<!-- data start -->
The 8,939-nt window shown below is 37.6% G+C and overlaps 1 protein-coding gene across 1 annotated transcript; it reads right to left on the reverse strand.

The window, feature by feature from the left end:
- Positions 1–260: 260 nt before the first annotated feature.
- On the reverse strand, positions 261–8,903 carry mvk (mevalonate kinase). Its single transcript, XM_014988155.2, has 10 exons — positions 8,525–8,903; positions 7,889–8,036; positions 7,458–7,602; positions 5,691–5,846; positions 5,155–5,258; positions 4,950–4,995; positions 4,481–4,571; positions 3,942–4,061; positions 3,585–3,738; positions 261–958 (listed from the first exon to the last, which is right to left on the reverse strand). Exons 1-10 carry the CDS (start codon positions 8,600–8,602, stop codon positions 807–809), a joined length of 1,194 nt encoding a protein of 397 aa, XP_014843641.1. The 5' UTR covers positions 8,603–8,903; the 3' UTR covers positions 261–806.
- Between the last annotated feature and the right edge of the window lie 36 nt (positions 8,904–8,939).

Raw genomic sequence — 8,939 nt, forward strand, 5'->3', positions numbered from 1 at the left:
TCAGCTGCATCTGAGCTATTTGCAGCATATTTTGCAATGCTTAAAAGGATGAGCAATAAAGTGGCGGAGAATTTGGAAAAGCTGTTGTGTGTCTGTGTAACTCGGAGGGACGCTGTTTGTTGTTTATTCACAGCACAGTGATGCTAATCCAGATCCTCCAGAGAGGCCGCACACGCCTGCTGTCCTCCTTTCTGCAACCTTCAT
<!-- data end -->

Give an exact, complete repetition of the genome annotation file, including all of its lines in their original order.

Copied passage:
The 8,939-nt window shown below is 37.6% G+C and overlaps 1 protein-coding gene across 1 annotated transcript; it reads right to left on the reverse strand.

The window, feature by feature from the left end:
- Positions 1–260: 260 nt before the first annotated feature.
- On the reverse strand, positions 261–8,903 carry mvk (mevalonate kinase). Its single transcript, XM_014988155.2, has 10 exons — positions 8,525–8,903; positions 7,889–8,036; positions 7,458–7,602; positions 5,691–5,846; positions 5,155–5,258; positions 4,950–4,995; positions 4,481–4,571; positions 3,942–4,061; positions 3,585–3,738; positions 261–958 (listed from the first exon to the last, which is right to left on the reverse strand). Exons 1-10 carry the CDS (start codon positions 8,600–8,602, stop codon positions 807–809), a joined length of 1,194 nt encoding a protein of 397 aa, XP_014843641.1. The 5' UTR covers positions 8,603–8,903; the 3' UTR covers positions 261–806.
- Between the last annotated feature and the right edge of the window lie 36 nt (positions 8,904–8,939).

Raw genomic sequence — 8,939 nt, forward strand, 5'->3', positions numbered from 1 at the left:
TCAGCTGCATCTGAGCTATTTGCAGCATATTTTGCAATGCTTAAAAGGATGAGCAATAAAGTGGCGGAGAATTTGGAAAAGCTGTTGTGTGTCTGTGTAACTCGGAGGGACGCTGTTTGTTGTTTATTCACAGCACAGTGATGCTAATCCAGATCCTCCAGAGAGGCCGCACACGCCTGCTGTCCTCCTTTCTGCAACCTTCAT